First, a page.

Styrofoam packing: You can use the pieces for caulking gaps in styrofoam packing material and attaching it to crates/boxes when transporting fragile objects using improvised packaging solutions such as plastic wrap.
Insulation installation: You could also fill any gaps or spaces with a few pieces of scrap Styrofoam insulation board on the interior walls and attic floors before tucking up installed batts/blowing. Gaps don't usually have to be sealed separately, so this is an inexpensive way to fill them. If you have a more advanced project in mind, it might be possible to glue scrap insulation boards together and cut out custom shapes as necessary for the job.
Crafting: For modeling/sculpting projects, one good way is to use foam scraps to make a mold that can be used to create plaster casts of your favorite objects or sculptures. When all the molds are set, break away and throw away the scraps or reuse them if necessary with other materials like clay, plaster, or even resin. With this method, you can get some exciting textures on objects (see below) without having to worry about reusing material from old garments since Styrofoam models will not release fiber dyes onto fabrics once dry.
The benefits of cutting your foam instead of buying it pre-cut from the store
Cut your foam is not just good for your pocket; it's also friendly to the environment. Of course, you have to buy a foam cutting knife and use electricity to power the machine at home, but these steps are necessary only once.
Along with providing numerous health benefits (i.e., less dust from unfinished pieces of foam), cutting your sheets eliminates all those pesky trips to the store - and that can make adding up how much money you're saving from taking "the do-it-yourself method" a breeze!
You can also control size or shape more easily than when buying pre-cut varieties. It may sound like an intimidating task at first, but many people find that applying some creativity makes this process easier than going to the store.
10 Tips for cutting the right shape out of the foam
- Use a fresh, sharp blade so you'll have low resistance when making cuts.
- Position yourself in the position to make carving easier. You can kneel on one knee with the foam on your other knee or use a sawhorse as an improvised table for this purpose if necessary.
- Make sure that both hands can hold onto the knife, which should be in their dominant hand or are equally comfortable with either hand (i.e., left-handed people may have trouble using their right hand to cut).
- Draw an "X" through the area of material you want to cut out of the top layer of sandwiching foam as close to where it starts underneath as possible and only
- Compare the shape of your item to your foam; take note of how big and small curves are, what their tangents look like, etc. Sometimes a lot of time is wasted by starting with the wrong area.
- Keep in mind that the nicer your shapes are on the outside, the easier it will be for people to see. The jawline is easy, so create excellent angles for a more appealing finish. You can also try a snowflake shape with two points.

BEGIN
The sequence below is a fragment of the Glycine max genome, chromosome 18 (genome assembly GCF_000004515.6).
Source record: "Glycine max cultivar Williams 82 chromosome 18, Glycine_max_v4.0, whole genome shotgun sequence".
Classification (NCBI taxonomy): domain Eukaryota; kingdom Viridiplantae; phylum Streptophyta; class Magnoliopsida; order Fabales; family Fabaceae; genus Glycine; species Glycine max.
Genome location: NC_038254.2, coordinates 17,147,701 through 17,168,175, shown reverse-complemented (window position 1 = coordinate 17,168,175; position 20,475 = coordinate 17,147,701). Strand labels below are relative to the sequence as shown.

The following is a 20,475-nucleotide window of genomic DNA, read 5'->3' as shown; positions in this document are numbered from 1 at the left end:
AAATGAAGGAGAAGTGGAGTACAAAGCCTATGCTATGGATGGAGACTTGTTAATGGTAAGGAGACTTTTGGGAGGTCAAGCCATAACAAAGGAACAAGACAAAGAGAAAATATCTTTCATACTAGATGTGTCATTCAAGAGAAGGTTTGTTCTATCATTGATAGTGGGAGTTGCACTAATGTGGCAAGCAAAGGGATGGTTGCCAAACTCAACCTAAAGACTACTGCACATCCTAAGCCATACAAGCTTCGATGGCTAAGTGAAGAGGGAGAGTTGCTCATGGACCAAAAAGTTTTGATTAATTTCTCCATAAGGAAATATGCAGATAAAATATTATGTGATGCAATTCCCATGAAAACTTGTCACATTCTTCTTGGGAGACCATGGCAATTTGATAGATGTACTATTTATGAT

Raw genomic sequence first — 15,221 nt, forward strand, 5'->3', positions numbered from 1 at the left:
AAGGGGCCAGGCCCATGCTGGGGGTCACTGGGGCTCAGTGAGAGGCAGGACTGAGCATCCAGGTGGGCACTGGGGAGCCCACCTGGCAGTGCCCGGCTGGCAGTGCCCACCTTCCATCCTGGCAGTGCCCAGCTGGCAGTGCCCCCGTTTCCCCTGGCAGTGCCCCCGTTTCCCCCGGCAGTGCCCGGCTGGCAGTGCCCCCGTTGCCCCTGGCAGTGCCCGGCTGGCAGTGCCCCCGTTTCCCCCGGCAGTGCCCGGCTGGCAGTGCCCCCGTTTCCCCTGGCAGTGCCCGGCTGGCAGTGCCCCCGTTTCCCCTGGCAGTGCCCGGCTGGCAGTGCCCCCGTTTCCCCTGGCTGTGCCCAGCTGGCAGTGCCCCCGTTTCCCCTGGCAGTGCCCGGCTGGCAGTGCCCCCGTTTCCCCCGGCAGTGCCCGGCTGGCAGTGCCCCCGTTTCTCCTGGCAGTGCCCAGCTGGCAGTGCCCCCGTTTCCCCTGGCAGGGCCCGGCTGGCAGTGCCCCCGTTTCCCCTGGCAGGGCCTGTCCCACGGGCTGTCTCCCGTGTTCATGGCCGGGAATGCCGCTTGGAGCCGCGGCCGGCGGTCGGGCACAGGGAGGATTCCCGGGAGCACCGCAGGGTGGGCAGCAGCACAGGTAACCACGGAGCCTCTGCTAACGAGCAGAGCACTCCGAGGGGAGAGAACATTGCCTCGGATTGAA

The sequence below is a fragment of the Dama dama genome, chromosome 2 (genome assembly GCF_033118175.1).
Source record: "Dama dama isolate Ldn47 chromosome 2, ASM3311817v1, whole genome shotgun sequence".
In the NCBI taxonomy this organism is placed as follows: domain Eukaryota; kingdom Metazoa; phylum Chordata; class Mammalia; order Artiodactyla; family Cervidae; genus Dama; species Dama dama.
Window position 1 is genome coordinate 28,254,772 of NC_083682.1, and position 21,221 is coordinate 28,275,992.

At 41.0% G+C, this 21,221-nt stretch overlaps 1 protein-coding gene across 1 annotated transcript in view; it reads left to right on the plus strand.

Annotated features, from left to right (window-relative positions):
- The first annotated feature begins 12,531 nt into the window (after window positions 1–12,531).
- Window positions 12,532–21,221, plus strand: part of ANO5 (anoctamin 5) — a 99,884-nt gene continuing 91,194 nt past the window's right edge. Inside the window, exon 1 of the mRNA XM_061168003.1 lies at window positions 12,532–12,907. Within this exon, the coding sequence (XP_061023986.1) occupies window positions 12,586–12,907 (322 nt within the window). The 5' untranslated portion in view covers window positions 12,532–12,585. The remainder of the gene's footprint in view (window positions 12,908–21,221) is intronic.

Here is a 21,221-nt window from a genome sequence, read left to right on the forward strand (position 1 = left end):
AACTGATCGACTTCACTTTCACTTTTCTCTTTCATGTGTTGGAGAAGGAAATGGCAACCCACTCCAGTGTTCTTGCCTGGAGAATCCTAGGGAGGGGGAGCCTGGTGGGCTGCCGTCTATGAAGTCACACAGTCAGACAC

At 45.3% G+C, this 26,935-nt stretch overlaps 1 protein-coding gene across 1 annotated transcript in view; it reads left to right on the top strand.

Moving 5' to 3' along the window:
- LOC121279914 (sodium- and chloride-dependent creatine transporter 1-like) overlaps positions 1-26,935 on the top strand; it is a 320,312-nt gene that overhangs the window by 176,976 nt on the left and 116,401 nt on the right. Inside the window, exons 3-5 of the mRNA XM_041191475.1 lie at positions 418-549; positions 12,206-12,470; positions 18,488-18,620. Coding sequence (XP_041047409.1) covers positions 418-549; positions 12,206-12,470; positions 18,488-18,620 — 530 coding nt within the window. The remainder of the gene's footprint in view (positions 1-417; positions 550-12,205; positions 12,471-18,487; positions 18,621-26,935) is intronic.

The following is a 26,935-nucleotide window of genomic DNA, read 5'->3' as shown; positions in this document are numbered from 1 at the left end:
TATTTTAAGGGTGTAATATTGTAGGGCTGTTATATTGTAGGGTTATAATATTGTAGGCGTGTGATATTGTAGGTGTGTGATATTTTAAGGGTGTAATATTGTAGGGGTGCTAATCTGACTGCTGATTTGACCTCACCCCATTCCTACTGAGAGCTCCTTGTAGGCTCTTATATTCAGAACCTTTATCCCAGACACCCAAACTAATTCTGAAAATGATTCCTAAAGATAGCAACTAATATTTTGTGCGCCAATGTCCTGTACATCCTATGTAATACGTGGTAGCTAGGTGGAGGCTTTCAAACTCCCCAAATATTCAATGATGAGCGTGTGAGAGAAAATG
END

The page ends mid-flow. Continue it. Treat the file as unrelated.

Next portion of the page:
- Always hold and draw the cutting tool perpendicular to the surface you are cutting to achieve accurate results with minimal mutilation of the shaped piece of foam.
- Take care to stay on the lines so your angles will be accurate. Don't worry about pushing too hard with your blade- go slow and feel the edge through the foam. Use a professional scoring knife like our Precision Knife, which features an automatically self-sharpening high-quality, sharp blade.
- Cut only one piece of foam at a time; don't let it stack upon itself or sit on top of one another as this can cause creases in your final shape and even trip you up if you're not careful. Keep all pieces flat to help them maintain their integrity into near-flawless shapes for building.
- Know that it takes patience and practice! You will not get it perfect the first time - don't worry!
Safety precautions to follow when cutting foam
Wear safety goggles to protect your eyes; if something explodes and you didn't wear any protective gear like that, then you could be very seriously injured. In addition, eyes can swell shut or even rupture if there is enough blood flow in them to the point where they are no longer protected by a layer of skin when gas or some other material hits it at high speeds.
Keep children away from the space where the cutting happens, especially when your space is not too well ventilated. Children will either have their mouths open because they're curious about what's going on and why these loud noises are coming from within this sealed-up room, so they might ingest the foam pieces that fly out due to turbulence.
What is the best way to cut foam? This question can be answered by looking at what you are making. Foam cutting machines allow for precision cuts and save time, but they do cost a little more than other methods. If your goal is to create very intricate pieces that require precise cuts, then this might be a good investment for you. However, if you want something less high-tech, try using an electric carving knife instead! While working with this method, you'll need some patience as it takes longer and requires careful planning when drawing out your design, but once complete, it's one of the easiest ways to get clean straight edges on any size piece of foam board or matting material.